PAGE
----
Having finished our comparison of the quotations with the passage quoted, it remains to be considered whether the sense put upon the text in the quotation is the sense of the original. By sense is here meant, not the meaning of the words, but the

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drift and application of the sentence. Let us glance at the circumstances of the case. Magi, or wise men from the east, had come, directed by a star, to find the new-born King of the Jews, and Herod, upon hearing their inquiries, calls upon the official expounders of the law to say where Christ, or the Messiah, should be born, and they, in answer, quote this passage, which they introduced by saying, ourw greg régatrai Foû ngophrou, for this it has been written by the prophet. It is clear, from this view of the context, and from what has been already said, that the priests and scribes regarded this as a prediction of Messiah, and that Matthew looked upon it as accomplished in the birth of Jesus Christ. There is here no room for the favourite hypothesis of mere accommodation or poetical allusion, and to that of false or mistaken application we cannot subscribe, without renouncing our belief in Matthew's inspiration. It remains then to be seen, whether the prophecy in Micah really relates to the Messiah, and if so, whether it relates to him exclusively, or to another person, in its first and lowest sense, and then to the Messiah in its last and highest.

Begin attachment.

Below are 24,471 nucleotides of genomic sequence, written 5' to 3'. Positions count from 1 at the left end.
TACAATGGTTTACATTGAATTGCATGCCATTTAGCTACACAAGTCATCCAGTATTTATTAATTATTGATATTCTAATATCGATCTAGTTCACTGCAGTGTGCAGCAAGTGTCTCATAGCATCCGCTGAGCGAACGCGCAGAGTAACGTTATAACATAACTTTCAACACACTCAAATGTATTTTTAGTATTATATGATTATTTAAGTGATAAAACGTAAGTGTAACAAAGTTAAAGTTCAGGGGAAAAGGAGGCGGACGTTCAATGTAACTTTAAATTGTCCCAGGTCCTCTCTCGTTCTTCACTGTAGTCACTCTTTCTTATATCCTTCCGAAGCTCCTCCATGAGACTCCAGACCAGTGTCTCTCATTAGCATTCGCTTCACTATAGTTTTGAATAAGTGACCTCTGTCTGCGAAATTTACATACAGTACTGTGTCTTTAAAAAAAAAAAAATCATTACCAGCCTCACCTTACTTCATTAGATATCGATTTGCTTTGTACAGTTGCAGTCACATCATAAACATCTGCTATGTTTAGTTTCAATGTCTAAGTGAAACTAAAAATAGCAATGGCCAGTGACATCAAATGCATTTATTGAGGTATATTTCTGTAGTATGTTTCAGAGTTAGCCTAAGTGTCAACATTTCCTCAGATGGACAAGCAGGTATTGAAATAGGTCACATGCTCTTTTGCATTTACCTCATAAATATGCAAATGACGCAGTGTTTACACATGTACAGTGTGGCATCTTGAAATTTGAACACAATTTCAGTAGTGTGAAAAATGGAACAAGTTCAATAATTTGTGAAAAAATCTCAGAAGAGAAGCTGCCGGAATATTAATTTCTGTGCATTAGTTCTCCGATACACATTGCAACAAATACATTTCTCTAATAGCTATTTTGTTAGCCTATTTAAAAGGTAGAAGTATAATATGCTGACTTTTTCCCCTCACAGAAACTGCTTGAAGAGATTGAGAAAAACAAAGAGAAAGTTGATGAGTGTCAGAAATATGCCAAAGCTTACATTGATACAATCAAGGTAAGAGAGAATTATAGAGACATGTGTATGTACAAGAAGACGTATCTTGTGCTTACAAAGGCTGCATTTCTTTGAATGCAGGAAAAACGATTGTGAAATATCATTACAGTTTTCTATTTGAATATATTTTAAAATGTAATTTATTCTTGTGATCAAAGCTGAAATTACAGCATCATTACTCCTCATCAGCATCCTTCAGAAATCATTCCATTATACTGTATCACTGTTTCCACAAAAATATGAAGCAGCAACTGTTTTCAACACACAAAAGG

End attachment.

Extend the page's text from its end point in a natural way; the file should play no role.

A very slight inspection of the prophecy of Micah will suffice to shew that it displays, in an unusual degree, that characteristic feature of prophetic composition, which consists in the abrupt and frequent alternation of encouragements and threatenings. The book contains a series of predictions with respect to the downfall both of Israel and Judah, each succeeded and relieved by an exhilarating view of that auspicious period when all should be restored, enlarged, and beautified, and placed beyond the reach of subsequent vicissitudes. Thus the first two chapters, which contain a clear prediction of captivity, are closed by the assurance that the breaker is come up before them, i.e., a breaker down of prison-doors, that they have broken up, and is abruptly closed with this remarkable assurance, “ I will gather, I will gather even all of thee, O Jacob; I will gather the remnant of Israel ; I will put them together as the sheep of Bozrah, as a flock in the midst of its pasture, they shall make a great noise from the multitude of men. The breaker comes up before them (i.e., a breaker down of prison doors); they break down, they pass through the gate, they go out by it, and their King passes before them, and Jehovah at their head.